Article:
"It's getting better, and I think people are seeing that," Lee said.
Lee said he was among about 50 UPS employees invited to attend the outdoor speech, which included a crowd of several hundred workers, officials and Democratic party leaders and candidates. Lee also is a volunteer for the Obama campaign, which packed the audience with friendly faces.
Lee and others who work at UPS are members of the Teamsters union, which helped Obama win Nevada in 2008. Vice President Joe Biden visited Las Vegas last summer to address the Teamsters and ensure the union will back the Democratic ticket in 2012, too.
Not everybody remains solidly on board for Obama, who must win over young voters, Hispanics and other voting blocs that backed him before and now are finding it difficult to find and keep jobs.
Andre Reynoso, a UPS worker, said he pulled an all-night shift before getting the chance to hear the president speak. Reynoso started work at 1 a.m., got off at 7 a.m., and had to wait several hours to see Obama. Like many in the crowd, Reynoso said he voted for Obama in 2008.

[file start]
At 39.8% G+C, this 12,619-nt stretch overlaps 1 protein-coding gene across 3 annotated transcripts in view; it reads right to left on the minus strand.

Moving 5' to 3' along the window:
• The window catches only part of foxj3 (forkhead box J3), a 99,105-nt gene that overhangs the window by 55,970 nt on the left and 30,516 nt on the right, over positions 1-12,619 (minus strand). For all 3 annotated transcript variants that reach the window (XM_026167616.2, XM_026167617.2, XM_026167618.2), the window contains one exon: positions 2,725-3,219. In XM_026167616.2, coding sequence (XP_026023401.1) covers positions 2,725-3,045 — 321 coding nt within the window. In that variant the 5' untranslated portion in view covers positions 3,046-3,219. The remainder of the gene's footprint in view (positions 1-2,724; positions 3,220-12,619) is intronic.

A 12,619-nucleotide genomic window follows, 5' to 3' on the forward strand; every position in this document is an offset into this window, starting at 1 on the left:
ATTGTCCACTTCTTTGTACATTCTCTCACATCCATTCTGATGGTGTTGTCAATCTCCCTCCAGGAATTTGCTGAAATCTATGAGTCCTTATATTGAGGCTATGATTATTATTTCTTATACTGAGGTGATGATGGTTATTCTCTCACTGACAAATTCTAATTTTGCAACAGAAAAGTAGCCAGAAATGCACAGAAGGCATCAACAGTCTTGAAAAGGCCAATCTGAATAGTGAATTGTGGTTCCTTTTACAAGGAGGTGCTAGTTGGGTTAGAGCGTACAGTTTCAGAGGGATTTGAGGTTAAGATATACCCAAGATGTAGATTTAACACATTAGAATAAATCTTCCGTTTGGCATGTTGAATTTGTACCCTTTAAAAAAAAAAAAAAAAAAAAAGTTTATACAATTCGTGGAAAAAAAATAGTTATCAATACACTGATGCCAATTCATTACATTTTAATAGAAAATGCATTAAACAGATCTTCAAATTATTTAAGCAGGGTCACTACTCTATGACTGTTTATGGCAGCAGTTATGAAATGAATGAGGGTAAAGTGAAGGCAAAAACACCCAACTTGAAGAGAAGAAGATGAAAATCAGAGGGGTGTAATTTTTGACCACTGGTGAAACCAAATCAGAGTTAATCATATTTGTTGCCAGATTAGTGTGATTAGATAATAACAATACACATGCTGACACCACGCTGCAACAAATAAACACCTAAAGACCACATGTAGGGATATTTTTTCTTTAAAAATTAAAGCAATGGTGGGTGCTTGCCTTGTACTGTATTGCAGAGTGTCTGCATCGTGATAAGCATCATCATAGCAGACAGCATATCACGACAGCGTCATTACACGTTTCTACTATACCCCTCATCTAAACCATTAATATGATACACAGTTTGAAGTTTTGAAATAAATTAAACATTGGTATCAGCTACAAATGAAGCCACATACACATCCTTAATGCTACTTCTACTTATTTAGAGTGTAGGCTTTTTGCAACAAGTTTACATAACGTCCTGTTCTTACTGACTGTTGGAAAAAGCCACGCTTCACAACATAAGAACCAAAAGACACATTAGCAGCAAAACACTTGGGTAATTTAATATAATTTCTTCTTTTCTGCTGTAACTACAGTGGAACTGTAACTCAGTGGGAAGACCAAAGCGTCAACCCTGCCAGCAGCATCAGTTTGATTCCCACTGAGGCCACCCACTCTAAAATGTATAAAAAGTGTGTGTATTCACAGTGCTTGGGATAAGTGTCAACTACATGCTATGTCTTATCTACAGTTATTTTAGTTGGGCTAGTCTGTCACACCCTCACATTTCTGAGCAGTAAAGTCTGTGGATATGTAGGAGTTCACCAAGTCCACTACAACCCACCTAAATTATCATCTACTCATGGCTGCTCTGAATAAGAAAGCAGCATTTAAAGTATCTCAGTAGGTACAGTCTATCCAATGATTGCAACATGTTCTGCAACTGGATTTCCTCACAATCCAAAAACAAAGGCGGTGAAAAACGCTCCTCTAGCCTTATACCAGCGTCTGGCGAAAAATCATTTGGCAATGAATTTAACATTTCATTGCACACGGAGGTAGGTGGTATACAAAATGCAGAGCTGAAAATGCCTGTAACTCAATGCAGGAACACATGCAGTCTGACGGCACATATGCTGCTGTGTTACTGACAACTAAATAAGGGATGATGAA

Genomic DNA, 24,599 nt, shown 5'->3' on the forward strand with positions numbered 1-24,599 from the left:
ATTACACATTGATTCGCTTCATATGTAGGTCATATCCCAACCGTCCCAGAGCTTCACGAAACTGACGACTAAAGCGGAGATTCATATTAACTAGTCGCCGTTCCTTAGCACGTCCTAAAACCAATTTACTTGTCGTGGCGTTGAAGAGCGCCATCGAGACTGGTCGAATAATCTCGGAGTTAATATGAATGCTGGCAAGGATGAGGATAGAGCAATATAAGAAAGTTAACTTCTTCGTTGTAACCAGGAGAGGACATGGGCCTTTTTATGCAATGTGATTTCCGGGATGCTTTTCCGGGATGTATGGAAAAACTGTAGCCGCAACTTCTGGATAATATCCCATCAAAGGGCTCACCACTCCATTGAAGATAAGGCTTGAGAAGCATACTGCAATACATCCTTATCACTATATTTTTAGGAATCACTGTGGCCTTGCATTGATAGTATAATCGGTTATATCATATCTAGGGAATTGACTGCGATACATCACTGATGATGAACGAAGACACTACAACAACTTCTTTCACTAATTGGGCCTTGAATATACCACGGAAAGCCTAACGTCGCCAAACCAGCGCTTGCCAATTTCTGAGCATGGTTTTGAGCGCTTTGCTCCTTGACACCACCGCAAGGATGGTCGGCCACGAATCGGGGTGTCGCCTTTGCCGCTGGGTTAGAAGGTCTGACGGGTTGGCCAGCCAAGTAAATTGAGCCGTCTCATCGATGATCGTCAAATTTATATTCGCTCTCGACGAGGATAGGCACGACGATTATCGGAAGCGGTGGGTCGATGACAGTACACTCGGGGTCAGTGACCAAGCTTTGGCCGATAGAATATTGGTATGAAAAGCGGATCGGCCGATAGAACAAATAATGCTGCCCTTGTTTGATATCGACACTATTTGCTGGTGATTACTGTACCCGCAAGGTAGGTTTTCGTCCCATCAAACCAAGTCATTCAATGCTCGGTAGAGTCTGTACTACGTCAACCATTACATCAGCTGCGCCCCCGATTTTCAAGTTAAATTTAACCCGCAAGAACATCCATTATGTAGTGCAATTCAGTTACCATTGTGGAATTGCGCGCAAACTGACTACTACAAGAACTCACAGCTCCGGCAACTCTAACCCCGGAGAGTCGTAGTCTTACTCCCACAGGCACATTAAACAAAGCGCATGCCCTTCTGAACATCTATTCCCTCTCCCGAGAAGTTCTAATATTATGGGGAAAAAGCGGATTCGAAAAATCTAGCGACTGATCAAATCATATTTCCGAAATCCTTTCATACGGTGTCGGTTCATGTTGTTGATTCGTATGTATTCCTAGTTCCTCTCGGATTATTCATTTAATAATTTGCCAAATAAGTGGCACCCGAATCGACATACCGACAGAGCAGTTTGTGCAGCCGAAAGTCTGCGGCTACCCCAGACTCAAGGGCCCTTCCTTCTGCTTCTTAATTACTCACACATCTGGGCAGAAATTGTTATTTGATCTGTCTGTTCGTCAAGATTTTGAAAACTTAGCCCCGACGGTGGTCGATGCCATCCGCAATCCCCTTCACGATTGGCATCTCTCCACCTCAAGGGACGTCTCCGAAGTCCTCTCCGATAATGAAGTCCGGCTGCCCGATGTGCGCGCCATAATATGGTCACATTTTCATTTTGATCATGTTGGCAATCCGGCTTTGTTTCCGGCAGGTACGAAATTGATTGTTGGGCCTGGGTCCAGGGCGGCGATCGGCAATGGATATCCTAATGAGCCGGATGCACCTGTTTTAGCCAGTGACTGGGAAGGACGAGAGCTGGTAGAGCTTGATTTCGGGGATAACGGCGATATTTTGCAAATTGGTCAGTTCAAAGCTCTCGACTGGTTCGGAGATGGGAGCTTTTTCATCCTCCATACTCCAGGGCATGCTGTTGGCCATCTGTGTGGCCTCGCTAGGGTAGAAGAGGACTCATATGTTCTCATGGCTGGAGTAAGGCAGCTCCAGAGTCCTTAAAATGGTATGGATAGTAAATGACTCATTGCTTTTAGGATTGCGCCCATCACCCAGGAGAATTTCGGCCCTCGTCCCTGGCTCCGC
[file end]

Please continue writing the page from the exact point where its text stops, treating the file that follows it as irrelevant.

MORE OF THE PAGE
"It's pretty exciting when you see a president come to your job," Reynoso said.
Asked whether he would vote for Obama again in 2012, Reynoso said, "It's all up in the air."
A UPS supervisor then pulled Reynoso away and told him not to finish the conversation. Company officials explained that only authorized workers were allowed to speak to reporters.
"She's my boss. I gotta go," Reynoso said without explaining his doubts about Obama.
The UPS audience was packed with Democrats, in contrast to Obama's lonely arrival in Las Vegas on Wednesday evening when only Mayor Carolyn Goodman greeted him at the airport.
Obama seemed to want to keep a low profile. Instead of staying on the Strip, he slept at the Element Las Vegas in Summerlin, a "green" hotel, modest by presidential standards, with rates below $200 a night.
Roberta Lange, who chairs the Nevada Democratic Party, dismissed any suggestion that local politicians and candidates didn't want to be seen with Obama in a close election year. She said protocol for an official White House visit calls for a local official to be invited as well as members of the congressional delegation and statewide elected officials. Some pleaded schedule conflicts.